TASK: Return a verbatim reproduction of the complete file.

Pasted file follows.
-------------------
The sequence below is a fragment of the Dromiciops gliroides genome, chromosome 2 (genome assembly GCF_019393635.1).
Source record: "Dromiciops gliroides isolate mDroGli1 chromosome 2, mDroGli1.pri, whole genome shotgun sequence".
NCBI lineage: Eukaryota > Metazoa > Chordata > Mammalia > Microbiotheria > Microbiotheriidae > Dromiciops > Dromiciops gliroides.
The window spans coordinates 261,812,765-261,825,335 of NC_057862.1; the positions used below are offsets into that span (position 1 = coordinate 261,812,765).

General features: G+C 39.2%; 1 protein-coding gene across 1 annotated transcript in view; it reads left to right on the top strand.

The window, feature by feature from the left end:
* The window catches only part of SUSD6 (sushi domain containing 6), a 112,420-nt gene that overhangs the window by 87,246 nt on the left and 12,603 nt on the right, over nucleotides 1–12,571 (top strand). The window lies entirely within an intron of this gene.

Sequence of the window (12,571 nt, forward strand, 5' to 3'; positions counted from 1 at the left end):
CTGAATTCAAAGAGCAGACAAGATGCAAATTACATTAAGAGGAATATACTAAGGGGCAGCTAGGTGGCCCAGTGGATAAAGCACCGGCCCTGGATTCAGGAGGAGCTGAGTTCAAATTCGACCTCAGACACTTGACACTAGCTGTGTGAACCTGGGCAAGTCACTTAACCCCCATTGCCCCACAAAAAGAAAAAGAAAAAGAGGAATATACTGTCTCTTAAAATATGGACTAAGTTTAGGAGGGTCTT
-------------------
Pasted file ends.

The sequence below is a fragment of the Dromiciops gliroides genome, chromosome 2 (genome assembly GCF_019393635.1).
Source record: "Dromiciops gliroides isolate mDroGli1 chromosome 2, mDroGli1.pri, whole genome shotgun sequence".
NCBI lineage: Eukaryota > Metazoa > Chordata > Mammalia > Microbiotheria > Microbiotheriidae > Dromiciops > Dromiciops gliroides.
The window spans coordinates 261,812,765-261,825,335 of NC_057862.1; the positions used below are offsets into that span (position 1 = coordinate 261,812,765).

General features: G+C 39.2%; 1 protein-coding gene across 1 annotated transcript in view; it reads left to right on the top strand.

The window, feature by feature from the left end:
* The window catches only part of SUSD6 (sushi domain containing 6), a 112,420-nt gene that overhangs the window by 87,246 nt on the left and 12,603 nt on the right, over nucleotides 1–12,571 (top strand). The window lies entirely within an intron of this gene.

Sequence of the window (12,571 nt, forward strand, 5' to 3'; positions counted from 1 at the left end):
CTGAATTCAAAGAGCAGACAAGATGCAAATTACATTAAGAGGAATATACTAAGGGGCAGCTAGGTGGCCCAGTGGATAAAGCACCGGCCCTGGATTCAGGAGGAGCTGAGTTCAAATTCGACCTCAGACACTTGACACTAGCTGTGTGAACCTGGGCAAGTCACTTAACCCCCATTGCCCCACAAAAAGAAAAAGAAAAAGAGGAATATACTGTCTCTTAAAATATGGACTAAGTTTAGGAGGGTCTT